Skins ended in 2008. Any number of scenarios could then have played out: a journey back to the civilian life; jobbing roles on soap operas; a lull followed by a later rediscovery. Actors know that an early break doesn’t always lead to lifetime employment. As it happened, the timing proved to be close to perfect. Danny Boyle was, as the show wound to a close, looking for an Asian actor to play the hero of his raucous fable Slumdog Millionaire. It is said that Boyle’s 17-year-old daughter pointed Patel out in Skins. It took five auditions for the director to be won over. The film went on to become one of the biggest winners at the Oscars this century, taking eight awards, including best picture.

That sounds like a time to be alive.

“I never felt worthy during the time of Slumdog – walking those red carpets with all those incredible icons,” he says cautiously. “I remember at the Toronto Film Festival I was wearing my school shoes to walk the carpet. You are on a carpet with Dustin Hoffman and all these mega stars. You absolutely are enamoured of everyone. But I felt this crippling sense of anxiety. What the hell am I doing here? I knew it was all about the film and I was lucky to be a cog in a very complex mechanism – a small cog in the mechanism. When we all ran up after we won best picture I hid in the back.”

Patel has clearly thought deeply about the trials and lessons of an already extraordinary career. There is no sense of a man blithely allowing the wind to blow him hither and thither. That philosophical manner served him well after Slumdog. He got work, but he was not offered the spectrum of parts he desired. It was still, as he told me earlier, “the funny sidekick or the guy that hacks the mainframe”. Part of that was old-fashioned type-casting. He had done it before. Therefore he must do it again. But one can’t help but think there was a racial bias at work.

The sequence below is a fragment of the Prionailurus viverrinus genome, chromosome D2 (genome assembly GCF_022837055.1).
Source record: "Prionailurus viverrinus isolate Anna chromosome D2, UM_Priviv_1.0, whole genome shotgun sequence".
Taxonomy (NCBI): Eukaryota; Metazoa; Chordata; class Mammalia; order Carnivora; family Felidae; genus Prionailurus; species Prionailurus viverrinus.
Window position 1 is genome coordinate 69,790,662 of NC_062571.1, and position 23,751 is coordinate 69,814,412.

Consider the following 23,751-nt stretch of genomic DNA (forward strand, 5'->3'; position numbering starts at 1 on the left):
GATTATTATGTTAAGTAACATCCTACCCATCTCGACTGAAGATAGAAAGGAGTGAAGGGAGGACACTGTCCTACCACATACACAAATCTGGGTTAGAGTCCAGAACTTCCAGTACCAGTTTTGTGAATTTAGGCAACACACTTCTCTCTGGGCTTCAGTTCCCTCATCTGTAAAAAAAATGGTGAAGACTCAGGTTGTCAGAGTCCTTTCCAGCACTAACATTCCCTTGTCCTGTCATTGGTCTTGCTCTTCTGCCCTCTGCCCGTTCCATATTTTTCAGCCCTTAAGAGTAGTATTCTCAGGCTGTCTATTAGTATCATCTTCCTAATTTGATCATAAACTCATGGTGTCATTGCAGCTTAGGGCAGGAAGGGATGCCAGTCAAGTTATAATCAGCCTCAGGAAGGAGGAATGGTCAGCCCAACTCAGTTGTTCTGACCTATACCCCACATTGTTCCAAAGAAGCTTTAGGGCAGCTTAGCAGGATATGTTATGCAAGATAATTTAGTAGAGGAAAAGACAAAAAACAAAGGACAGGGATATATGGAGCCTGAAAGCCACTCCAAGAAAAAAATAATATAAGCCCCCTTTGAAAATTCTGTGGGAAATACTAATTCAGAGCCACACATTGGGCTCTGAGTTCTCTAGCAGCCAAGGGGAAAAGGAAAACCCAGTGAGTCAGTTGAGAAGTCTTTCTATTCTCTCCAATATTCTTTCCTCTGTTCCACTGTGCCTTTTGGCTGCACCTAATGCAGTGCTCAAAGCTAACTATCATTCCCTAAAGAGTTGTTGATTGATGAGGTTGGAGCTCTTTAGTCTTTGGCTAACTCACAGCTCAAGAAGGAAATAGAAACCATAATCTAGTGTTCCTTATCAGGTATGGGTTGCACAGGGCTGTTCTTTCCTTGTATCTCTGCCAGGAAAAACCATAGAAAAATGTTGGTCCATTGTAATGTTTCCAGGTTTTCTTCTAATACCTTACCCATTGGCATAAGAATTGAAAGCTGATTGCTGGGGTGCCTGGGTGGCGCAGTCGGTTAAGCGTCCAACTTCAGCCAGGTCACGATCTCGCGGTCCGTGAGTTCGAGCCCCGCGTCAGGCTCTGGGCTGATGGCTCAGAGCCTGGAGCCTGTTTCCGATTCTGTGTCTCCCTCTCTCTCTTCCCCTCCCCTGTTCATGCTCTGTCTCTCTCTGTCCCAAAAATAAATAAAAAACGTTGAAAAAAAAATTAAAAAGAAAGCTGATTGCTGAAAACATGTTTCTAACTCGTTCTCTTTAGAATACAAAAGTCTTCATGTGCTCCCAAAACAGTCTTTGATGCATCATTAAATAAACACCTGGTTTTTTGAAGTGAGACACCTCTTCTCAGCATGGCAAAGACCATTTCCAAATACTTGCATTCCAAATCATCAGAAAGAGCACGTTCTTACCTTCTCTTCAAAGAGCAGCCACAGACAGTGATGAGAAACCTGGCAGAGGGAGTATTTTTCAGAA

He prefers to accentuate the positive. “Now, it’s burst wide open,” he says. “I really feel like the film industry is in a really exciting place – with the streamers and the amount of content being churned out. The amount of faces. The stories that are being expressed. It’s a very exciting time to be an actor.”

Ireland is the land of the greatest conversationalists I’ve ever met. In terms of the Ireland I experienced, it was like a spiritual odyssey for me

And he feels that’s changed in the 15 years or so since Slumdog Millionaire emerged?

“Oh, yeah. Absolutely!” he says. “Slumdog and what Danny did was a huge thing. A film with relative unknowns, one third of which was in a foreign language, won eight Oscars. This was a film that was going to be sent straight to video. That was a huge message to the industry. You saw it with Parasite as well. Even before that, I remember watching East Is East. Think of what that did for people who look like me. It’s been a slow evolution. But we’re at a place where it’s all on the table.”